It’s been a week since we returned from summer camp, and Joseph is only now coming to appreciate all that he has accomplished. Our troop is exemplary in following the Boy Scout program, and summer camp is as much a time for making great strides in rank advancement as it is in having fun. Every day begins at 6 A.M. with wake-up, a 7 A.M. Polar Bear Swim in the pool, followed by breakfast, and programming that runs from 9-12 where scouts work on merit badges, rank advancement, and do service projects in the camp. Lunch from 12-1, Instructional swimming or siesta from 1-2, more programming from 2-5, Retiring the Colors at 5:30 P.M., followed by dinner and open programming (swimming, rifle & archery range, boating, etc) from 7-9. Campfire and night meeting from 9-10, and then lights out.
I LOVE this generation of boys. We have a boy who is profoundly hard of hearing who misplaced his hearing aids during horsing around with water. They all stopped what they were doing and tore the camp apart searching for the missing hearing aids (cost: $4,000) They were about to uproot trees before the aids were found. Later that night at campfire this boy, with his speech impediment, led the entire troop in a silly song. All sang loud and applauded this boy even louder! As one of the assistant scoutmasters commented to me:
“Where else could a kid like Mike (name changed) stand up and lead 52 other boys in a stupid song and be applauded, instead of ridiculed?!”
I answered with something that I’ve said here before, that this is the result of mainstreaming these children in our schools and in our troops. When this mainstreaming is combined with the Scout Oath, the lived reality becomes more beautiful than words can adequately describe.
I was in charge of thirteen first year scouts, including Joseph, and shepherding them through the first year, Pathfinder, program. The merit badges, ranks, and certification badges earned by Joseph at Summer Camp appear on this page. The program allowed him to complete the remainder of requirements he needed to advance to Second Class, and then to First Class (half-way to Eagle).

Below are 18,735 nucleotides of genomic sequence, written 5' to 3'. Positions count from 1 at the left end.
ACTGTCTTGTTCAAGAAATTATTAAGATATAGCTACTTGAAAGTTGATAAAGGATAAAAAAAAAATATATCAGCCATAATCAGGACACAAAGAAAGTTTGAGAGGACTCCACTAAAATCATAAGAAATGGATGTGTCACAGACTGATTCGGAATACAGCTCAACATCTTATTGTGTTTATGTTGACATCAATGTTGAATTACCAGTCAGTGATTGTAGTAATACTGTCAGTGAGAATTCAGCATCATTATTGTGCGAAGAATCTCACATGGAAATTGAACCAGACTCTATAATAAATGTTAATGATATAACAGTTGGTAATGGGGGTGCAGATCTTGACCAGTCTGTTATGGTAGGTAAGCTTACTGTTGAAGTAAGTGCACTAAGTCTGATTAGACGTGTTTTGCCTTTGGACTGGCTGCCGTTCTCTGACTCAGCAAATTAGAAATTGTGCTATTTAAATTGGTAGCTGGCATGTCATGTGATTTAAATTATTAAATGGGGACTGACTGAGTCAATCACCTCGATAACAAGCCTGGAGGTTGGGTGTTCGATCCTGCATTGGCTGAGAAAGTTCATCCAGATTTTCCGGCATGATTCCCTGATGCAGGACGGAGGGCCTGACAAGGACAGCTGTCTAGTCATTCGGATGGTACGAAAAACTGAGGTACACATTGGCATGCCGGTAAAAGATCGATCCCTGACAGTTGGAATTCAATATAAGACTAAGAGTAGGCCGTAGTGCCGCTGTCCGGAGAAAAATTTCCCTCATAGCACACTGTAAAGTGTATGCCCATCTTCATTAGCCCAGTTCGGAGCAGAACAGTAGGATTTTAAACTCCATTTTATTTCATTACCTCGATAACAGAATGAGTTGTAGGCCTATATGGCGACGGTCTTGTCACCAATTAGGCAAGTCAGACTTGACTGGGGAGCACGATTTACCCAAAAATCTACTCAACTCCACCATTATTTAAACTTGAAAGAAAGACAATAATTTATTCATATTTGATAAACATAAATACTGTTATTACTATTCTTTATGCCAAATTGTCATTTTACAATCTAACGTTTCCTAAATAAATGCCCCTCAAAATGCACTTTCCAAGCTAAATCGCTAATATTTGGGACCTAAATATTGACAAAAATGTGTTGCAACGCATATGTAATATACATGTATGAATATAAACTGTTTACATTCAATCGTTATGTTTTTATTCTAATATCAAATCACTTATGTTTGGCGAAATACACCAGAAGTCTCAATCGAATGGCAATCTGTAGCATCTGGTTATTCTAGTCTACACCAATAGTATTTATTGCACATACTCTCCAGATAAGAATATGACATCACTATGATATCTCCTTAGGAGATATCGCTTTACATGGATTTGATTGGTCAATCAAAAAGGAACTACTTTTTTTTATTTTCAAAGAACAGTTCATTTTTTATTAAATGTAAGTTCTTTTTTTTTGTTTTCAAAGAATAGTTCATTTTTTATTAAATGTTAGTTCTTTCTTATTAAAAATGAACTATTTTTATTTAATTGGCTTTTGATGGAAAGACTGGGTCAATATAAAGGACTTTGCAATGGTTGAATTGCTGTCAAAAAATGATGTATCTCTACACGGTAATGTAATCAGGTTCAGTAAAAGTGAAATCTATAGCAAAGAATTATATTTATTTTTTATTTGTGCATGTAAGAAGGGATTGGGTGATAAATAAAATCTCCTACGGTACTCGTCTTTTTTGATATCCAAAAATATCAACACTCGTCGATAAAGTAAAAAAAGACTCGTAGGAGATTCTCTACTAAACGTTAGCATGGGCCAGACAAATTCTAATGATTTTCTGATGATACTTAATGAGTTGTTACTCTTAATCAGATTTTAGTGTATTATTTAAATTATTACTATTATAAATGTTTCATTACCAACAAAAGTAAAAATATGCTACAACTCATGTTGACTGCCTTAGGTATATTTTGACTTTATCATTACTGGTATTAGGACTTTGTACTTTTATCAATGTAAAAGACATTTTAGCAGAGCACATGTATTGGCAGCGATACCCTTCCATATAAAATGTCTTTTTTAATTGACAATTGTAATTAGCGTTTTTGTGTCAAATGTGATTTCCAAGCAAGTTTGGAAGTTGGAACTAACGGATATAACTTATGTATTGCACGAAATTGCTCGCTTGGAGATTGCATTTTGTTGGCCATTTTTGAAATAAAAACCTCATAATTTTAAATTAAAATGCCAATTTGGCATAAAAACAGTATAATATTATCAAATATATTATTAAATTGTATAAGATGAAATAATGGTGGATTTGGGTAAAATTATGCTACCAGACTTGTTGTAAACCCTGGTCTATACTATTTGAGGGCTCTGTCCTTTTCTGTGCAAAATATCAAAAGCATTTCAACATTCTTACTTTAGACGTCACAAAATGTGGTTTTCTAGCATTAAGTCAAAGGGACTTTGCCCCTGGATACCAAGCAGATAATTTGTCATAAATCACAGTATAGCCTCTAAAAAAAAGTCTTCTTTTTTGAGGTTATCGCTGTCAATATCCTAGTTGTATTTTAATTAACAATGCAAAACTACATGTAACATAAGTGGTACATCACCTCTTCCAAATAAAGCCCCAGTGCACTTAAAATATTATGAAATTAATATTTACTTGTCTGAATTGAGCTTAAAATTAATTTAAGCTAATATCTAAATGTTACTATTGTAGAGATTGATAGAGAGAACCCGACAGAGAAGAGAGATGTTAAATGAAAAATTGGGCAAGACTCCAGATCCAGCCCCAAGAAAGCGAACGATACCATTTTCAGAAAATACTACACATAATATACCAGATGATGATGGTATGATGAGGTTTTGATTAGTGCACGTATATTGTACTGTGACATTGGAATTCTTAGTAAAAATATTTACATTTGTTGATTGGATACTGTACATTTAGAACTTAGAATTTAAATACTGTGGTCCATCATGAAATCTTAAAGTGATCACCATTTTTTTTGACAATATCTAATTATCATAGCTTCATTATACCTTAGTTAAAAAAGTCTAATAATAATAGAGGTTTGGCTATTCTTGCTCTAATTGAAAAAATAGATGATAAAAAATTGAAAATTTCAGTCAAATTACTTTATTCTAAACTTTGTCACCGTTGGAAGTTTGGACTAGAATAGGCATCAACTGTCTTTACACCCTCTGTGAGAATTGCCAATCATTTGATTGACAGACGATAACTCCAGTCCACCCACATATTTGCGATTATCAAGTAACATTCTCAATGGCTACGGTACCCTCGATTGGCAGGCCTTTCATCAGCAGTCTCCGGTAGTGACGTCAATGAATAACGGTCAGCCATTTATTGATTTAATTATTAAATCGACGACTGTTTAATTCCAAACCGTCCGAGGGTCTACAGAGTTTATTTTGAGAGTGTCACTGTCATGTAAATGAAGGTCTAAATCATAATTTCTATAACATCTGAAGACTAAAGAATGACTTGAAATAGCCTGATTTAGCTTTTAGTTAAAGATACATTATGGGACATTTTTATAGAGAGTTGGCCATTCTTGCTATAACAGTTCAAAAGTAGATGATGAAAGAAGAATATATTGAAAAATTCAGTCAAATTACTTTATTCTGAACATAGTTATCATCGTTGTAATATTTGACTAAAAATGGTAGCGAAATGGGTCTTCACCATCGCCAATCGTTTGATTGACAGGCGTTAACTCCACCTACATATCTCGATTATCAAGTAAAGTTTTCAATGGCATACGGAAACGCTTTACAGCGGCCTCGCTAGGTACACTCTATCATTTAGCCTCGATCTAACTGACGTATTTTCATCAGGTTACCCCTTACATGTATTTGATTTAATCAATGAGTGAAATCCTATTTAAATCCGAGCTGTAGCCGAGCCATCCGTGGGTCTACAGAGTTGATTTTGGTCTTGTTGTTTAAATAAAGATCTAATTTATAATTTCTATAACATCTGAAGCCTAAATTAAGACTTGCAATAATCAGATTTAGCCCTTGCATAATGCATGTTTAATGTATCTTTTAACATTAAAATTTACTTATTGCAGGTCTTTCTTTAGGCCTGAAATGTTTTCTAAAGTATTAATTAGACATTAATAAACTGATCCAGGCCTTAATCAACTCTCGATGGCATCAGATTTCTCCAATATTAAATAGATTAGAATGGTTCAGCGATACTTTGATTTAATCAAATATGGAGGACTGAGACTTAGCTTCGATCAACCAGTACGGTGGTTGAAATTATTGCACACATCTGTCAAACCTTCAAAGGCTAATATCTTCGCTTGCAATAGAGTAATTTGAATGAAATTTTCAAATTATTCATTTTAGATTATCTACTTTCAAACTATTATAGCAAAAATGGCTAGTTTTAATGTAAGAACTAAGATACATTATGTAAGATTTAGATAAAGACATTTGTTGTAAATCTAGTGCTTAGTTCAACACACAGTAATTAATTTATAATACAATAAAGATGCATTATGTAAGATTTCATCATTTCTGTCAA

Additionally, he and his fellow Pathfinders worked hard at demonstrating proficiency at using a knife, axe, and saw efficaciously and safely and received their certification to use these tools without supervision. No small feat for 11 and 12 year-olds.
They also trained, practiced and demonstrated proficiency at building fires safely and efficaciously and received their certification to do that as well. These are indispensable qualifications for boys who camp out monthly. They build autonomy and responsibility at an early age, which in turn are the prerequisites for them to grow into and exert leadership roles as they advance in age and rank.
As with much high achievement, it takes some time for one to look back and realize all that has been accomplished. A twelve year-old boy has managed to complete the remaining half of the lengthy requirements to advance two ranks, earn three merit badges, two certifications in woodland skills, get elected patrol leader of his group for one of the daily slots, advance his swimming skills, shoot a rifle and bow and arrow, and live in the woods for a week.
Most of all he went boating on the lake one cool evening with his father who will cherish forever those two hours on the water where this twelve year-old spoke his young and tender heart about his hopes and fears, his aspirations and apprehensions, his joys and desires. He spoke with a clarity and level of insight that his father would not be able to muster until his late twenties.
I am amazed and humbled by Joseph and his peers. Humbled beyond description by their drive, their focus, and their charitable forebearance with other boys’ weaknesses. I’m also heartened that we have a brighter future with these young men. They get it. What is most extraordinary about Joseph and his accomplishments in light of his autism is that there is nothing extraordinary about Joseph and his accomplishments in light of his autism. Thousands and thousands of children on the autism spectrum accomplish high achievement in academics, sports, scouting, you name it. As we inch closer to prenatal diagnostic tools for autism, parents need to know of the Joseph’s among us, and that they are the rule for autism, not the exception.
Eight years ago, Regina and I embraced Joseph’s autism in the midst of absolute terror for his future prospects and uncertainty in our abilities to be equal to the task before us. But then we discovered the rich community of professionals who are there to take these children under their wings. They have worked miracles.
Yes, it requires a different sort of parental involvement and approach, a more intense focus. Worth it? Look at the badges on this page. They were earned following the same requirements as all other boys are held to. And…
Those two hours in that rowboat were like the Apostles’ experience on the mountain during the Transfiguration. They were a validation of the past eight years, and God’s promise for Joseph’s future.